Veteran quant joins Millennium as a risk manager with one unique responsibility
A quant trader and researcher who cut his teeth at Lehman Brothers has joined Millennium Management in an interesting new role that may have consequences on who the hedge fund ultimately hires. Derrick Li started at Millennium in New York in August.
Li’s new position at Millennium has some similarities to his previous career stops at Nomura and Barclays – he’ll still be building quantitative analytics tools and covering equity derivatives. But Li noted on LinkedIn that part of his duties as a risk manager include interviewing prospective portfolio managers and evaluating their trading strategies. It appears Millennium is working to mitigate potential trading risks before employee badges are ever handed out.
Beginning his career at Lehman Brothers as a software engineer, Li eventually transitioned to Barclays as an equity derivatives quant after Lehman fell into bankruptcy during the financial crisis. He moved on to Nomura in 2016 where he built systematic volatility strategies and trading infrastructure across equity, credit, rates and commodities while also beginning to work on risk-hedging strategies – a mix of experience that likely set him up for what seems like a hybrid risk management role at Millennium.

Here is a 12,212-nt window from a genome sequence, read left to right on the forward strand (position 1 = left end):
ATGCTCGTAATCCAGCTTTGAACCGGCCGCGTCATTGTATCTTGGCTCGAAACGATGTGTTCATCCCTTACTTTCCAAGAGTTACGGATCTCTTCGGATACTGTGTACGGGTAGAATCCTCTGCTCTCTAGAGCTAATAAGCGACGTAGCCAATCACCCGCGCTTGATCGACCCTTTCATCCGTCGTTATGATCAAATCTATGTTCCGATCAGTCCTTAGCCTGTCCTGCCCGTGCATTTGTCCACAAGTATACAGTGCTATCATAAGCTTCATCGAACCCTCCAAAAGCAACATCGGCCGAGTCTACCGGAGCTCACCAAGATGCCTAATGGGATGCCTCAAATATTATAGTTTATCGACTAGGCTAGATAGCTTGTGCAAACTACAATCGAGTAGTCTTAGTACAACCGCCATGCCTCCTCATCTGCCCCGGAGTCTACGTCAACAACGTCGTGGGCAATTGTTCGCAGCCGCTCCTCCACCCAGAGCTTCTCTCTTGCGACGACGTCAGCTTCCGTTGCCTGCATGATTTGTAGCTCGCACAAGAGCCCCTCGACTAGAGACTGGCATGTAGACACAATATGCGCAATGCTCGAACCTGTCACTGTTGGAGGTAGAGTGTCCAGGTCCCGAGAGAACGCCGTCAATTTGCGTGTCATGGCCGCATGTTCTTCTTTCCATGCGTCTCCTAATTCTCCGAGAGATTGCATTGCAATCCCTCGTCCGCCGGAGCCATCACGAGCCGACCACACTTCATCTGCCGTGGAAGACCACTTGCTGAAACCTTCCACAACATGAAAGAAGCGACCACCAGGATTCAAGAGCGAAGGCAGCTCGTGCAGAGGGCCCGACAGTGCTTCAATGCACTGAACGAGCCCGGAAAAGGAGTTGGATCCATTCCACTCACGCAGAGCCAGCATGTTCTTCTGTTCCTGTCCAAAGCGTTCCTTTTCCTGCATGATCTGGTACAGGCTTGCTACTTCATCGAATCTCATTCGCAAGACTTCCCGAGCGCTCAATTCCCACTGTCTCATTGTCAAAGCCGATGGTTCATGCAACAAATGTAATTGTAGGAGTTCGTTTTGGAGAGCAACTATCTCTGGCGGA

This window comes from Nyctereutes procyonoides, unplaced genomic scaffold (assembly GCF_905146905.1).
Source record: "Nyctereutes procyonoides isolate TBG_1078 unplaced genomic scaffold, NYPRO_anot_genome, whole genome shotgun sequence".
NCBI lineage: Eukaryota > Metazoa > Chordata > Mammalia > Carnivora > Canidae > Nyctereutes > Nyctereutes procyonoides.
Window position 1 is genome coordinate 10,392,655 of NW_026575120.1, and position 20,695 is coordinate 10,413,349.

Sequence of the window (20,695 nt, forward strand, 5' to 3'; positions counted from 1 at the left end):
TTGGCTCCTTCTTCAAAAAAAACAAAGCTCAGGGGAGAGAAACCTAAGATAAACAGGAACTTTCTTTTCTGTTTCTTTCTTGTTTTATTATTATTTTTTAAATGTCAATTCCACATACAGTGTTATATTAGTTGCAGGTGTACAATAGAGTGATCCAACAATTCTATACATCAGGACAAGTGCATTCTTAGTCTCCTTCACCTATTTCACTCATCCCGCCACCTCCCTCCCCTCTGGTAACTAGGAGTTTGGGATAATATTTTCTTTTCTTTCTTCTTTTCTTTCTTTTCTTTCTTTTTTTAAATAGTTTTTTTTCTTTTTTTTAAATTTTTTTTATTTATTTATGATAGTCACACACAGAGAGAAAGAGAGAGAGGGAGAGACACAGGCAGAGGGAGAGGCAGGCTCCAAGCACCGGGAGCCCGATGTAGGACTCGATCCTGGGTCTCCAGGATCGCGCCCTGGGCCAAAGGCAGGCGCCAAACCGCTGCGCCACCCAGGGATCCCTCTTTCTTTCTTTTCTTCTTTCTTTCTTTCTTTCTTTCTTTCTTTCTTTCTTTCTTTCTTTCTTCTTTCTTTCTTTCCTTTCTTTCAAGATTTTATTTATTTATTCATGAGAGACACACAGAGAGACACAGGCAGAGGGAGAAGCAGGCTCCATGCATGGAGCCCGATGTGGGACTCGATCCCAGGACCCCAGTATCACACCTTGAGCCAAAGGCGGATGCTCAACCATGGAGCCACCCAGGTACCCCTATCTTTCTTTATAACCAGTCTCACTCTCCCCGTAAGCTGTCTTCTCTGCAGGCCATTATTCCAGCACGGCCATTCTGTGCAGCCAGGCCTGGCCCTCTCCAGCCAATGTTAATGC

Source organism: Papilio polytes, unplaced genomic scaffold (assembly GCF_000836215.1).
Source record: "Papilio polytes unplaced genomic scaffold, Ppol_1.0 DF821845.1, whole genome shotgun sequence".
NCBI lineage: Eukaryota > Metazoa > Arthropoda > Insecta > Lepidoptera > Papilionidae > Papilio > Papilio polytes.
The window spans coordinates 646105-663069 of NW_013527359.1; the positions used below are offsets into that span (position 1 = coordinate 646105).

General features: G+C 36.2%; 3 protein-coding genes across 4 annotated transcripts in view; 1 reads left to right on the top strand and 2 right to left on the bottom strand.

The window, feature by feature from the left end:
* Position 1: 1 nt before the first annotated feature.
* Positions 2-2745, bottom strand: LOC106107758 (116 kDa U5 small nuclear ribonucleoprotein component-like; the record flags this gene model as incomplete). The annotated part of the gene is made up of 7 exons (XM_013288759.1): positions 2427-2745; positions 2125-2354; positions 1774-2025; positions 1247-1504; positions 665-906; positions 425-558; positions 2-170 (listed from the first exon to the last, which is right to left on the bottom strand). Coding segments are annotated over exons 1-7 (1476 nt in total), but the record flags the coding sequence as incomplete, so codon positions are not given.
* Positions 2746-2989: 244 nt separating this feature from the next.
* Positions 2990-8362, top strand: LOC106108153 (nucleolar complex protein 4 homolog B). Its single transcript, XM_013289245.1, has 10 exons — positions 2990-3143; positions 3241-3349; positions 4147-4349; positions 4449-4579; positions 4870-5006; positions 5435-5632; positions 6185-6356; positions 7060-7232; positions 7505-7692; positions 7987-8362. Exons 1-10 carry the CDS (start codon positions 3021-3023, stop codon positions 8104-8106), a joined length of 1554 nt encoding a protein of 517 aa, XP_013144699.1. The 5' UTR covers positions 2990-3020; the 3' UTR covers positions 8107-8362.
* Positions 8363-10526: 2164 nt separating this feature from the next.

While it’s unclear if Millennium is one of the first hedge funds to bring risk managers into the hiring process, the practice isn’t known to be a common one. However, the Financial Stability Board (FSB) recently made a number of recommendations to financial firms to help eliminate potential sources of risk, including bringing employees who work in control functions like compliance and risk into the hiring process and giving them a partial say in who should receive an offer.
Tasked with monitoring the global financial system and making recommendations to regulators, the FSB has no actual authority to impose mandates, though it still wields plenty of power behind the scenes. Perhaps we'll soon see more risk and compliance officers with a seat at the hiring table.
Have a confidential story, tip, or comment you’d like to share? Contact: email@example.com
Bear with us if you leave a comment at the bottom of this article: all our comments are moderated by actual human beings. Sometimes these humans might be asleep, or away from their desks, so it may take a while for your comment to appear. Eventually it will – unless it’s offensive or libelous (in which case it won’t).